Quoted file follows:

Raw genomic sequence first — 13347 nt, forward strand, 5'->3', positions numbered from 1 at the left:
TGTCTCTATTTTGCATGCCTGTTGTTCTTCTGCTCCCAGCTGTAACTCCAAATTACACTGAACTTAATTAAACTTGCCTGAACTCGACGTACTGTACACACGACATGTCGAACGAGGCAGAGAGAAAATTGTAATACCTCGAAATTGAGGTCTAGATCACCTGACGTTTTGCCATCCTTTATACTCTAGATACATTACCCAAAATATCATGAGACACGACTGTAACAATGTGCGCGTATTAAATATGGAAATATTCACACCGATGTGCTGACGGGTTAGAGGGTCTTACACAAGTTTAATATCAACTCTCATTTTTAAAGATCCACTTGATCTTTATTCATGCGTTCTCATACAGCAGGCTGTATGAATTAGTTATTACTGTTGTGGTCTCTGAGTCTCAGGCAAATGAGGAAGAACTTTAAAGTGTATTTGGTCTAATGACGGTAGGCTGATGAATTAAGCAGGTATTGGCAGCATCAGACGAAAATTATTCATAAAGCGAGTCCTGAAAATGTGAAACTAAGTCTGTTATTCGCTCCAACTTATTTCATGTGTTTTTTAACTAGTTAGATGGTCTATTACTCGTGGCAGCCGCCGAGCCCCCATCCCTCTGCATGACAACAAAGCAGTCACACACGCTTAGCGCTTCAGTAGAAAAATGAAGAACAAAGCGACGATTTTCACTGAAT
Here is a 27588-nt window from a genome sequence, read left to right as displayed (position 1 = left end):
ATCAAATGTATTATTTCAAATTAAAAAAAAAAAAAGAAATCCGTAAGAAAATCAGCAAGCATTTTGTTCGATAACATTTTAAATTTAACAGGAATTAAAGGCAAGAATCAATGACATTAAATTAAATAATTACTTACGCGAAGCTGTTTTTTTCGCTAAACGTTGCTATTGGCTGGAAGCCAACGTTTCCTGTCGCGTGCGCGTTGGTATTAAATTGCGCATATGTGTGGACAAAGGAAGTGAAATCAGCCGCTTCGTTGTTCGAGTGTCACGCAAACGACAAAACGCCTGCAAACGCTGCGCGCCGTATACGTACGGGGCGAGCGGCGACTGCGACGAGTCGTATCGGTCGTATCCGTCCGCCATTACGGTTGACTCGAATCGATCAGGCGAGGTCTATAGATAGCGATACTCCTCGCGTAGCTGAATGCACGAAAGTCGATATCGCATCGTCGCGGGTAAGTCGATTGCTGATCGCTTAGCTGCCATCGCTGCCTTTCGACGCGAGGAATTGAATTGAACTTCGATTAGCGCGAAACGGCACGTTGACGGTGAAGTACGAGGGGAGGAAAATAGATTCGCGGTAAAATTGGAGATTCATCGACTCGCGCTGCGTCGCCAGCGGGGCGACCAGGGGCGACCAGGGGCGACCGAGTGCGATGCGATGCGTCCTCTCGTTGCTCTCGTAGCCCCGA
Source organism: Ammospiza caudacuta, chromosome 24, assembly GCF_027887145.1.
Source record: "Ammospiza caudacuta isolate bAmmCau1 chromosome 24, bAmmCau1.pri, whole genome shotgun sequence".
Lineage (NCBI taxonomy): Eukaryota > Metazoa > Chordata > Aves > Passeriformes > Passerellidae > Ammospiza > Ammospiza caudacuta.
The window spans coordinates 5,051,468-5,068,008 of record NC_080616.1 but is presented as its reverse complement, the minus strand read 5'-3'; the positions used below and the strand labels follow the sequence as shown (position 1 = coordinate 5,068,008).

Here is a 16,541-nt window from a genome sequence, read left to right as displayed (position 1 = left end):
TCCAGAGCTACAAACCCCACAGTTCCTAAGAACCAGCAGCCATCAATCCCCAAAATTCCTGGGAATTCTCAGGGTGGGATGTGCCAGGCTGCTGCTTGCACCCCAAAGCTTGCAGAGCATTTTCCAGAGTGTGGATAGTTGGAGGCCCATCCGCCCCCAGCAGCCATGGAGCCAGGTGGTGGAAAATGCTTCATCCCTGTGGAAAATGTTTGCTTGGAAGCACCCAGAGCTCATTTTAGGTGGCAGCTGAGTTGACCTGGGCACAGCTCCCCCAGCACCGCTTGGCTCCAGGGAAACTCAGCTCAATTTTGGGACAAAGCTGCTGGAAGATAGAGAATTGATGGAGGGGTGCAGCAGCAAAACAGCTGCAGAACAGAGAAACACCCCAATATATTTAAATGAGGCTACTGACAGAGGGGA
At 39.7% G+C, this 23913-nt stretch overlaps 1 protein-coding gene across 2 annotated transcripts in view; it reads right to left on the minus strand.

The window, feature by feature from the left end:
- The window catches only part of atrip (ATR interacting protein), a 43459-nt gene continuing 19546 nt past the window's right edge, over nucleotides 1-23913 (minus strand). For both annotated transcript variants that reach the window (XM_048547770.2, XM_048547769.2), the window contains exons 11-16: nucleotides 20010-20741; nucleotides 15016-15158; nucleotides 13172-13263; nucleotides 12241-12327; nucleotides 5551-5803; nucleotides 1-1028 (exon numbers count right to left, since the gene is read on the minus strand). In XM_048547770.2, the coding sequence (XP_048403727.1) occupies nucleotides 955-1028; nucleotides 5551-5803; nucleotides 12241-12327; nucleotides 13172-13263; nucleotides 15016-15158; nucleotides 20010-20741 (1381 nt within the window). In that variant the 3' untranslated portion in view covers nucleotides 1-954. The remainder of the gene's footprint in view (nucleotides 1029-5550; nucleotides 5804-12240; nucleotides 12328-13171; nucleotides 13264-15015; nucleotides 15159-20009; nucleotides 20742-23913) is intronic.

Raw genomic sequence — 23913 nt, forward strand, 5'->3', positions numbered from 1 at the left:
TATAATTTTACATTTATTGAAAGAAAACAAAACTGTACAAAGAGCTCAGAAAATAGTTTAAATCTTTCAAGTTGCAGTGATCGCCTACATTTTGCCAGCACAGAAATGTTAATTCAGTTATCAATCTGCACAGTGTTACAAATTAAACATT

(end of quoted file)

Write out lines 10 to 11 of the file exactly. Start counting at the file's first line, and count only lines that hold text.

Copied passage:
TCCAGAGCTACAAACCCCACAGTTCCTAAGAACCAGCAGCCATCAATCCCCAAAATTCCTGGGAATTCTCAGGGTGGGATGTGCCAGGCTGCTGCTTGCACCCCAAAGCTTGCAGAGCATTTTCCAGAGTGTGGATAGTTGGAGGCCCATCCGCCCCCAGCAGCCATGGAGCCAGGTGGTGGAAAATGCTTCATCCCTGTGGAAAATGTTTGCTTGGAAGCACCCAGAGCTCATTTTAGGTGGCAGCTGAGTTGACCTGGGCACAGCTCCCCCAGCACCGCTTGGCTCCAGGGAAACTCAGCTCAATTTTGGGACAAAGCTGCTGGAAGATAGAGAATTGATGGAGGGGTGCAGCAGCAAAACAGCTGCAGAACAGAGAAACACCCCAATATATTTAAATGAGGCTACTGACAGAGGGGA
At 39.7% G+C, this 23913-nt stretch overlaps 1 protein-coding gene across 2 annotated transcripts in view; it reads right to left on the minus strand.